Post-death, the music passes hands and can be manipulated and warped to portray an image that profits. Usually, the first released song is a solemn track to pull the heart-strings and the purse-strings painting a picture of a tortured soul and a life lost too soon. When Ian Curtis hanged himself, Joy Division’s single, ‘Love Will Tear Us Apart’, echoed the breakdown of his marriage amid his health problems and infidelity, becoming a point of cultural reference. The recent posthumous single from George Michael has stirred mixed emotions following his death last year. Calls from fans say that ‘Fantasy’ sounds unfinished, slating producer and close friend to George, Nile Rodgers, who responded by saying that the rework was his heart being “dragged through emotional ambiguity.” Defending the lost album track by saying the decision to work together on it had been made during the tragic December 2016, and was a fulfilment of wishes for both parties.
Whether released by record labels, itching to make a dollar on the dead and monetise whilst they can, or by the families who may crave the emotional and financial support, posthumous releases have found commonplace in the industry. Just last year, Elvis Presley broke all UK chart records to become the only solo artist to achieve 13 number one albums when the posthumous album topped the charts in October. The Wonder of You featured original recording augmented with new arrangements from the Philharmonic Orchestra, and was released coincidentally just in time for Christmas.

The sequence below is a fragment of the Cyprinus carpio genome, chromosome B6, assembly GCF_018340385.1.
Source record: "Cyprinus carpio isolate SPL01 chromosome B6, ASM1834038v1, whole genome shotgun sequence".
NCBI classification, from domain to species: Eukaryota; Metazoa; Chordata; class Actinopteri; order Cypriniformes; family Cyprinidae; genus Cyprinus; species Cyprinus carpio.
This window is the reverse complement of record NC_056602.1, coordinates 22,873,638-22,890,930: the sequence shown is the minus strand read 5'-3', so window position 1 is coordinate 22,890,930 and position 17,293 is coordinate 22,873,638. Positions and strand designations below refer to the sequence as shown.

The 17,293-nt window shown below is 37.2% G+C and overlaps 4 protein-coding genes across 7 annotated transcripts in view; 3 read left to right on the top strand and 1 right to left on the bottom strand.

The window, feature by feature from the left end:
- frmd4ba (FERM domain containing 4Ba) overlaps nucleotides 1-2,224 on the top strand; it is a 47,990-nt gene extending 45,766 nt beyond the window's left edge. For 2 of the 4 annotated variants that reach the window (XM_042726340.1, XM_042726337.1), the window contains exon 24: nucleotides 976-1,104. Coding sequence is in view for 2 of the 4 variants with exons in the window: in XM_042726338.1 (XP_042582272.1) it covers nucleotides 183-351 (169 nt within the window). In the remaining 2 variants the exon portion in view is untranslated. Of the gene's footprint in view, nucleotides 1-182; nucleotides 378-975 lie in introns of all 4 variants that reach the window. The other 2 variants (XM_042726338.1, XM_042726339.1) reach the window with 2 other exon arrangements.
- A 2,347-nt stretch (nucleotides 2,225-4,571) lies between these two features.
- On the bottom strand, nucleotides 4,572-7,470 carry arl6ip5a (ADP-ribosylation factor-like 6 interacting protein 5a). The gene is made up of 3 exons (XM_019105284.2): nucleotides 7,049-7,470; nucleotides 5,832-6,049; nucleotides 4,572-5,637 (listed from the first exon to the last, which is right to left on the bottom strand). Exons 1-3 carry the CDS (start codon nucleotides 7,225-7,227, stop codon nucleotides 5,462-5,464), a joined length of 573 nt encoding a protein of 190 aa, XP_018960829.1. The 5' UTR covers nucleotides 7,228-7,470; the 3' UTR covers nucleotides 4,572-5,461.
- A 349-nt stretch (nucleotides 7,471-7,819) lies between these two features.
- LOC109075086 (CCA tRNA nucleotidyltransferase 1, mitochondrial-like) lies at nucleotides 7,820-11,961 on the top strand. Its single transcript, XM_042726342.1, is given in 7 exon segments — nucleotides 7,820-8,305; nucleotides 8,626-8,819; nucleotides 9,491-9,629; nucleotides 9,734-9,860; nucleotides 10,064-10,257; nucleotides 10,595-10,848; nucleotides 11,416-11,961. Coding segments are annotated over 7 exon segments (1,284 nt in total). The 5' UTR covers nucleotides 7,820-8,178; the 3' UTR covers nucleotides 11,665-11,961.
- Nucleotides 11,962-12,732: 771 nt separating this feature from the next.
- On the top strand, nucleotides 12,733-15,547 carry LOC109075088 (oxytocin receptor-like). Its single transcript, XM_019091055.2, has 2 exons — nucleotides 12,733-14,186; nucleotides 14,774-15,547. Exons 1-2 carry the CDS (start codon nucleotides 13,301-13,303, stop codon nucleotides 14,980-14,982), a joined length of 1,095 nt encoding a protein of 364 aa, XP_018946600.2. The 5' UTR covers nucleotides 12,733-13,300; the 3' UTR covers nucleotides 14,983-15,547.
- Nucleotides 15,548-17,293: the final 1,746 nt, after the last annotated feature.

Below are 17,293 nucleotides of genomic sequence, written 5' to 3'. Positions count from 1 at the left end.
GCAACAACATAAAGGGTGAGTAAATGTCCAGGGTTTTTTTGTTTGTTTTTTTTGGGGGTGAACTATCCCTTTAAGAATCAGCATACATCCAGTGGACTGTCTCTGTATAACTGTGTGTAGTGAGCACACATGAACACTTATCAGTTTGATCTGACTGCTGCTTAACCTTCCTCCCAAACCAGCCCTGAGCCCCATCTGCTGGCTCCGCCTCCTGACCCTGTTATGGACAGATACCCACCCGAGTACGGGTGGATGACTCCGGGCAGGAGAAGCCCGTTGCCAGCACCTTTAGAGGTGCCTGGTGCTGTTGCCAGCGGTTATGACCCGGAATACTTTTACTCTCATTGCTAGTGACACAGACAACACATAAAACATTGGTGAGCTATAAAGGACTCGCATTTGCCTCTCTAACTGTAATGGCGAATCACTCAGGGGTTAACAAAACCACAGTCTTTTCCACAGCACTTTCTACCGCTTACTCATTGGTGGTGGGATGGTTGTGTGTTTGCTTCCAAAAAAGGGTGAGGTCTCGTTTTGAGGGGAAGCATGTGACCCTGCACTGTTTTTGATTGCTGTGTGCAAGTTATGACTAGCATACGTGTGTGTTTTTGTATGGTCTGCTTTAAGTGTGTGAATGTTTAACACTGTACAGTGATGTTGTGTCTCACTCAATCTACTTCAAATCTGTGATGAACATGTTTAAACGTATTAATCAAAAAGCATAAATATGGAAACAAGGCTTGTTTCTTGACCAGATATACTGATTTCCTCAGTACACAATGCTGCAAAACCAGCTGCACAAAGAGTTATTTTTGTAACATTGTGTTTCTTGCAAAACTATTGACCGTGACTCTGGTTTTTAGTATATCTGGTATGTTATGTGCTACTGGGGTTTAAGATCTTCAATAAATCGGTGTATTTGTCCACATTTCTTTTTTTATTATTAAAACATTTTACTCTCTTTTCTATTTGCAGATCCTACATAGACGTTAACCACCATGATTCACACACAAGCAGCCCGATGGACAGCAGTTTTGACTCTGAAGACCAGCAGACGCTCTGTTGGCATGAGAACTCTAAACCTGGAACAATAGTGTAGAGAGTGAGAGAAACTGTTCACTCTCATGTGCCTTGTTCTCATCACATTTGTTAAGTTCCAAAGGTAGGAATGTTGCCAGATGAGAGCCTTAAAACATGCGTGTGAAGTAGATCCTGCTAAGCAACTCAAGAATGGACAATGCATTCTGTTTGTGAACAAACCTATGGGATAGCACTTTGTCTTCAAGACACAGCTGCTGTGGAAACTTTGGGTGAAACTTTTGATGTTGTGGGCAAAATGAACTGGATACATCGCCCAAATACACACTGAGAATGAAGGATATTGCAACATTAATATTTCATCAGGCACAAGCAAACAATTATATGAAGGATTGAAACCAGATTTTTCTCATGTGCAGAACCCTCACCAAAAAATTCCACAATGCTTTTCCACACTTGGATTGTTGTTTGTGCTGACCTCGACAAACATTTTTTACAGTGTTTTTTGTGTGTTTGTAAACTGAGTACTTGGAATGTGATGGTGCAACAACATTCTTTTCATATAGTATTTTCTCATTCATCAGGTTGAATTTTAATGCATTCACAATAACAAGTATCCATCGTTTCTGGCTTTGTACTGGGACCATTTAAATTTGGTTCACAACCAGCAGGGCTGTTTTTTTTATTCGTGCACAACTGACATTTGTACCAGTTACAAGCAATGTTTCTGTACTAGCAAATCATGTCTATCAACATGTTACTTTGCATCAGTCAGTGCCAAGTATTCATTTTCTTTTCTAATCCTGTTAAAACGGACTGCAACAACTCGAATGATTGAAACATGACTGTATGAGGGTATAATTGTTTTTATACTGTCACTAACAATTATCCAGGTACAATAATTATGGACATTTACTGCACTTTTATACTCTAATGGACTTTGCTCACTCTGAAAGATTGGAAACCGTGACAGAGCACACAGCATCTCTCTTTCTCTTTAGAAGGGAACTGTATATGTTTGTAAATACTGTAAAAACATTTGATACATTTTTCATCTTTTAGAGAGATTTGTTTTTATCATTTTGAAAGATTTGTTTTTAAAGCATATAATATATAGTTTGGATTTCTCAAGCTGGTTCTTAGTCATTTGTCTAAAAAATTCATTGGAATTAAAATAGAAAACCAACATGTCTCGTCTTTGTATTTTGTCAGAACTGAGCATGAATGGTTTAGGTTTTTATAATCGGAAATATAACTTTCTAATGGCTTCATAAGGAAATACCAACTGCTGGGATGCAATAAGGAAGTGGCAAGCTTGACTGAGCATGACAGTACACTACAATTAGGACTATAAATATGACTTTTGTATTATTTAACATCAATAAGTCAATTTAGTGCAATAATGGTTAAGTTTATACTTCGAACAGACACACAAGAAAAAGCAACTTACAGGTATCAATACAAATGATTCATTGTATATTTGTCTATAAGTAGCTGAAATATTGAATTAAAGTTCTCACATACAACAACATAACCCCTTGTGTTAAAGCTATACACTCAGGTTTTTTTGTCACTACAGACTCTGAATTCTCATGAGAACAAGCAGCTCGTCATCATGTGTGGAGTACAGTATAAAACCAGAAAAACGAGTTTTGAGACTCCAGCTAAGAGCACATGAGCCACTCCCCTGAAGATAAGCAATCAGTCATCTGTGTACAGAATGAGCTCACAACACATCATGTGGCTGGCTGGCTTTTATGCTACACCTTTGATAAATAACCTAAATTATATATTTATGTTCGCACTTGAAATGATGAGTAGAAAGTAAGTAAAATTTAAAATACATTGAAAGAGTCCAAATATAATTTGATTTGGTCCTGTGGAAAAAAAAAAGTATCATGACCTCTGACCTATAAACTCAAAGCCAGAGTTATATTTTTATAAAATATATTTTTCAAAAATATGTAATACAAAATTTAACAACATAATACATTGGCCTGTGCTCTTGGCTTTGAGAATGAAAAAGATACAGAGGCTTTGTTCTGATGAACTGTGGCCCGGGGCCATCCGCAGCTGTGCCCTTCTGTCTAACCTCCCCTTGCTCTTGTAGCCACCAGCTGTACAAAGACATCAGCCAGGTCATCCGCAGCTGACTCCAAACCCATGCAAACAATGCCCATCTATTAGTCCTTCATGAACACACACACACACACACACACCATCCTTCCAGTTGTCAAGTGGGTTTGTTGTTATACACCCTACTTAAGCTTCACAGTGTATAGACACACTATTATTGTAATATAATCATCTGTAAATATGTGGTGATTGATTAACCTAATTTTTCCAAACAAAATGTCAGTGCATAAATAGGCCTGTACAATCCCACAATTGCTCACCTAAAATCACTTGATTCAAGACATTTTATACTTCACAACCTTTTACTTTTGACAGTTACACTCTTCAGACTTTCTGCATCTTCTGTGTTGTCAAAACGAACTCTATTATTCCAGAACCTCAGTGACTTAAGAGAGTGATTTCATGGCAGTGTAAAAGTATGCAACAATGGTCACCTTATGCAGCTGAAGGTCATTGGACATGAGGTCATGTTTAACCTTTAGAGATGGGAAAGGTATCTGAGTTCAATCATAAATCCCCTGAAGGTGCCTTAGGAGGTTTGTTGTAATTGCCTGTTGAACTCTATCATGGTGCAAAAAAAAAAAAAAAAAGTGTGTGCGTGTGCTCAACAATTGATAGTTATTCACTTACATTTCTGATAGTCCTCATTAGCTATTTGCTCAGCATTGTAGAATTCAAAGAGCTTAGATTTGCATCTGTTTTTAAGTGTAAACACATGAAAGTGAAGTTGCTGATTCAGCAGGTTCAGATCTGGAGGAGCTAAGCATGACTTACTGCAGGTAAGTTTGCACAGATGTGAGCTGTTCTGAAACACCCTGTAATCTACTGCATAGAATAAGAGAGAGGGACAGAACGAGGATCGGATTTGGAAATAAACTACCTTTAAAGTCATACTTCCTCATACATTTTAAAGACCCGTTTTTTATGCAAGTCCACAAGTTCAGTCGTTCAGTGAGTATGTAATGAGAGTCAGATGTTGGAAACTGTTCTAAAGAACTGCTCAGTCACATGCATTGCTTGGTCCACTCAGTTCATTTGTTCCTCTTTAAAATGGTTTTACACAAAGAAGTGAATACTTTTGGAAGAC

The holidays come with a tipple of nostalgia, and the posthumous album is the perfect gift for a once-superfan to rekindle their love for about a week following. Where radio play sees old classics battling with an X Factor wannabe for number one, there’s simply no better time. Michael Jackson’s new record, Scream, is released later this month. Featuring classics alongside the promise of a ‘new’ track – which is actually a mash up, it comes just weeks after the iconic “Thriller” music video premiered in 3D at Venice Film Festival. The MJ estate have made this an event, as seven short films for each song will be shown in six world cities to coincide. By clinging on to past triumphs and remixing old songs to make them radio-ready today, the memory is kept alive and the ‘legend’ name tag sticks, but there’s every risk of novelising a legacy for the sake of a few quick quid. Latest mash up, ‘Blood On The Dance Floor x Dangerous’ even screams, “leave me alone.”
There’s a romanticised notion of looking into the soul of the dead, which is why the posthumous album often performs so well. In an essence it allows an artist to speak beyond the grave, providing comfort to loved ones and those who loved them. But ultimately, they can be an invasion of privacy for somebody who can’t speak up. Perhaps it’s better to let the music live on as it did, as opposed to making a Frankenstein record.